Photo: Pierre LaScott
The shopping mall isn’t the only place where consumers blow cash on pointless purchases.”We’re likely to spend money on something we don’t need if we get what we think is a good deal and assume the item might be handy at some point,” says Danielle Lescure, a professional organiser.
Stumped on whether it’s worth the cash? Ask yourself two questions:
-Does it serve a real purpose?
-Do I have somewhere to keep it?
With the items on our list, your answers had better be NO.
With the advent of Hulu, Netflix, Amazon Instant Video, video game shortcuts, Apple TV, and just about every major TV network posting shows online, there's hardly a reason to splurge on a fancy DVR system or even basic cable--so long as you're willing to be patient.
Most shows are added at least 24-hours after airing and some networks won't give them up until eight days.
Banks clearly love to slap you with fees at the drop of a hat, but that doesn't mean you've got to put up with it.
'If you travel abroad often, make sure you use credit cards without foreign transaction fees, otherwise you'll be paying an extra 3% to 5% on all your purchases.'
Retailers push hard to sell you extended warranties -- and conveniently pump up their sales figures at the same time.
Don't do it, Schrage warns.
'The only instance I'd recommend a warranty is in the case of a laptop. Otherwise, the warranties themselves can often cost as much as simply buying a used or new replacement for your item, or repairing it,' he added.
The U.S. Department of Housing & Urban Development recommends spending less than one-third of your income on housing.
Yes, it is still possible to function in society without a smartphone in the palm of your hand, Gregg says.
'We have seen people making less than $1,000/month who are spending over $100 of that monthly on a cell phone,' he says. 'Get an affordable plan and avoid the bells and whistles phones that can be used to upsell you to a higher data plan.'
Bonus tip: Cut your landline at home if you never use it and put the extra cash into a fancy mobile phone, if you must.
Nearly all retailers offer some sort of option that gets your purchases to your doorstep without additional fees.
Rockstars like Zappos and L.L. Bean are among the rarest breed of businesses offering free shipping on every single purchase, says NerdWallet CEO Tim Chen. But most companies will demand a minimum purchase.
To help track down deals on shipping, use Freeshipping.org. The site stores information on expiration dates, tells you much to spend to qualify, and lets you search by store name or product.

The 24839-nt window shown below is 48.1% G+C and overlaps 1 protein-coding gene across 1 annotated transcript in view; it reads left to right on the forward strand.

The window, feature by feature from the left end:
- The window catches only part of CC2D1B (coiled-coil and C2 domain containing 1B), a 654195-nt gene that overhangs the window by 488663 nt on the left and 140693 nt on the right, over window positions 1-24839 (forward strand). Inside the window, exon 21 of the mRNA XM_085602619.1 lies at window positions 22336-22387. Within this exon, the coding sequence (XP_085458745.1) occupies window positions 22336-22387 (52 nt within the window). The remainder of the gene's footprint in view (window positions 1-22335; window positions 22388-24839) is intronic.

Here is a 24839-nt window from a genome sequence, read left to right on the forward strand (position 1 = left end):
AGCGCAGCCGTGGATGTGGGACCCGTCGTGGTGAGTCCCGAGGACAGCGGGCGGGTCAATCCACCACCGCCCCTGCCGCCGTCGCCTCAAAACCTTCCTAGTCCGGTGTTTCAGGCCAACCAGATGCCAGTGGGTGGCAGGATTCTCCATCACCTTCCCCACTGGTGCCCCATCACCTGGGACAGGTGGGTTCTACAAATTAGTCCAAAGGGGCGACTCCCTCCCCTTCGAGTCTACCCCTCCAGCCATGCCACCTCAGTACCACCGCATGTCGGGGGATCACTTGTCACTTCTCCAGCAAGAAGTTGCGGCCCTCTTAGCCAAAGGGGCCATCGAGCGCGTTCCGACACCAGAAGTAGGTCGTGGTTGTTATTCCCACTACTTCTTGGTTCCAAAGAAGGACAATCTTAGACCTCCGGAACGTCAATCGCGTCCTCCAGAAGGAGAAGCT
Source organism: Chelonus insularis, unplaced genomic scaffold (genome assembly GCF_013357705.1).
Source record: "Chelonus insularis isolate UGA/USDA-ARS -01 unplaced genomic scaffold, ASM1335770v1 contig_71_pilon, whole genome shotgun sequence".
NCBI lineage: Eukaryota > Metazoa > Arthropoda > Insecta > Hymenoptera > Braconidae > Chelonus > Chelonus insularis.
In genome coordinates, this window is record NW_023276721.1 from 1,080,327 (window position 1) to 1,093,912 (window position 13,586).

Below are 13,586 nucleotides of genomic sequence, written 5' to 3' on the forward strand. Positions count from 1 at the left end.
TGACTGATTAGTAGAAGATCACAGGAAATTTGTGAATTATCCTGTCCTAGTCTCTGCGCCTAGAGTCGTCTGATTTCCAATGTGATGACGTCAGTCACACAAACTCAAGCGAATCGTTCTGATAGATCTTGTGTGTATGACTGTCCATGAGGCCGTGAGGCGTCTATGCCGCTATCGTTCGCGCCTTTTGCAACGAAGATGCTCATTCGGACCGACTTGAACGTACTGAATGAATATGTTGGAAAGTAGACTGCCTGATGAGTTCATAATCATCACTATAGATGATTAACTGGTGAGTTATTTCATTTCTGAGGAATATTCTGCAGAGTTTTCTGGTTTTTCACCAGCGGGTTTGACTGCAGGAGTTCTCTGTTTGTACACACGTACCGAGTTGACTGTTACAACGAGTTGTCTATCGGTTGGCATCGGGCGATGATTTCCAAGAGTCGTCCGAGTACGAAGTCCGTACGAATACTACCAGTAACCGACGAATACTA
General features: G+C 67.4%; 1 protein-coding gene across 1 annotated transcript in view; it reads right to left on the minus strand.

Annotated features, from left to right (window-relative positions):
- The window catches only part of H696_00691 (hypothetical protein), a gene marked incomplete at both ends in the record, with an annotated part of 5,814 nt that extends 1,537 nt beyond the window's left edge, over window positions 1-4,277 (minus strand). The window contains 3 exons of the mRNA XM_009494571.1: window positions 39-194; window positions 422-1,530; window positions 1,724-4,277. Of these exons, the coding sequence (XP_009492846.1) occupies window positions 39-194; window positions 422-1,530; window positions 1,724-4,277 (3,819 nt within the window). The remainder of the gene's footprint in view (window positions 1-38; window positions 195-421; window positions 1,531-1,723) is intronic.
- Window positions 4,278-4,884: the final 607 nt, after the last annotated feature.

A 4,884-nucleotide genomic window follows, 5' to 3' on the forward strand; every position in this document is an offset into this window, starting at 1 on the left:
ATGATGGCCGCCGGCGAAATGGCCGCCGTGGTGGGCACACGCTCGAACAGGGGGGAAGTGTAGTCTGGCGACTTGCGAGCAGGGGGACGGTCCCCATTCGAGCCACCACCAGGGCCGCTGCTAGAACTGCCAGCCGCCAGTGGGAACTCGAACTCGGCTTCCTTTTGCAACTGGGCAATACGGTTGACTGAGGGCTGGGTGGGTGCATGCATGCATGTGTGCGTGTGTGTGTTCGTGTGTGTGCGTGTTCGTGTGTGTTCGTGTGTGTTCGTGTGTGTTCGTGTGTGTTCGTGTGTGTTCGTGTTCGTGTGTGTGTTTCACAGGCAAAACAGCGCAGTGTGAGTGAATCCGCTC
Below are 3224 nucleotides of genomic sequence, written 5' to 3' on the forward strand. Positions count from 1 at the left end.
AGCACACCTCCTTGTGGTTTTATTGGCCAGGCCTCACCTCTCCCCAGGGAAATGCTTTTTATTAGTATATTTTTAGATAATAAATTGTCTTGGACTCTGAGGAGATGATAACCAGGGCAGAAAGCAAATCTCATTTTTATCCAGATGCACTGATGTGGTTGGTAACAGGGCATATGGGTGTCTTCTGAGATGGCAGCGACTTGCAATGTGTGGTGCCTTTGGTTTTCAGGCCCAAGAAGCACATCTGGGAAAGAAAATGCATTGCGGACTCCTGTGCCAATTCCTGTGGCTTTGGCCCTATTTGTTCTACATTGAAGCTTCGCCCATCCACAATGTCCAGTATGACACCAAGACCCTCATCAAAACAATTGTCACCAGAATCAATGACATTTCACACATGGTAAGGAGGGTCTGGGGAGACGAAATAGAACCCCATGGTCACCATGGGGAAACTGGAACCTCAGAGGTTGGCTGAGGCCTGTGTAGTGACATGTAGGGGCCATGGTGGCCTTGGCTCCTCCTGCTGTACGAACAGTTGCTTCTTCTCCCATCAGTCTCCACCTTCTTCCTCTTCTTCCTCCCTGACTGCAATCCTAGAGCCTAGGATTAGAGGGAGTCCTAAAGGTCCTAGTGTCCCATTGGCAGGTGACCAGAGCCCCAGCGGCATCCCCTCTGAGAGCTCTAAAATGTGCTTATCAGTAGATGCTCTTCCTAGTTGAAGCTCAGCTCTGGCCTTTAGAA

Environmental designer Pablo Solomon says picking up knockoff prints and other art is a great way to blow cash for no good reason.
'Nothing sends me through the roof like the art sold on cruise ships and at resorts,' Solomon says. '(They're) basically glorified posters being sold as originals.'
The best way to score deals on art is to track up and comers, he says. You can nab their art while they're starving and desperate and laugh your way to the bank after they've made it big.
You're only hurting yourself (and your wallet) if you're feeding yourself out of the bodega around the corner from your home or office.
'I am shocked at how many people live paycheck-to-paycheck and yet routinely spend $10 per day on fast food and convenience store food,' Gregg says.
If you're looking for an alternative to brown-bagging it, these 15 simple bento box lunch ideas are sure to give you some inspiration.
Buying overpriced insurance for things like accidental death and diseases is an easy way to blow your funds.
'I knew someone who only had accidental life insurance, which didn't help much when he died of a disease,' says Sally Herigstad, a certified public accountant and Creditcard.com columnist.'
'Instead of buying piecemeal insurance policies, get good term life insurance and disability insurance,' she says.
Personal finance expert Dani Johnson suggests you think twice before rushing out to buy Dad another tie this Christmas.
'You should make a pact with your friends and family to give back instead,' Johnson says. 'Pool a percentage of money you were going to spend on gifts and give a secret blessing to somebody who is truly in need.'
Before you co-sign a loan for a friend on something like a used car or a boat, think about the financial risks involved, says Bob Williams, vice president of Delta Trust Investments, Inc.
'If your friend gets into financial problems or loses his job, you're responsible for the loan,' he says. 'It's not worth the risk.'
If you're unable to make payments in your pal's place, you can bet it will drag your credit score down to the pits.
Weight loss pills and supplements marketed as miracles for overweight couch potatoes are nothing but traps.
'Not only are there enough pills and potions that you could start a new one each week, but the negative effects on your health outweighs the money you will waste,' says nutritionist Rania Batayneh.
Often, the 'testimonials' in infomercials or online are false and the models sometimes never had a weight problem to begin with.
'This is a billion dollar industry and the truth is that a lean body does not come in a pill,' Batayneh says.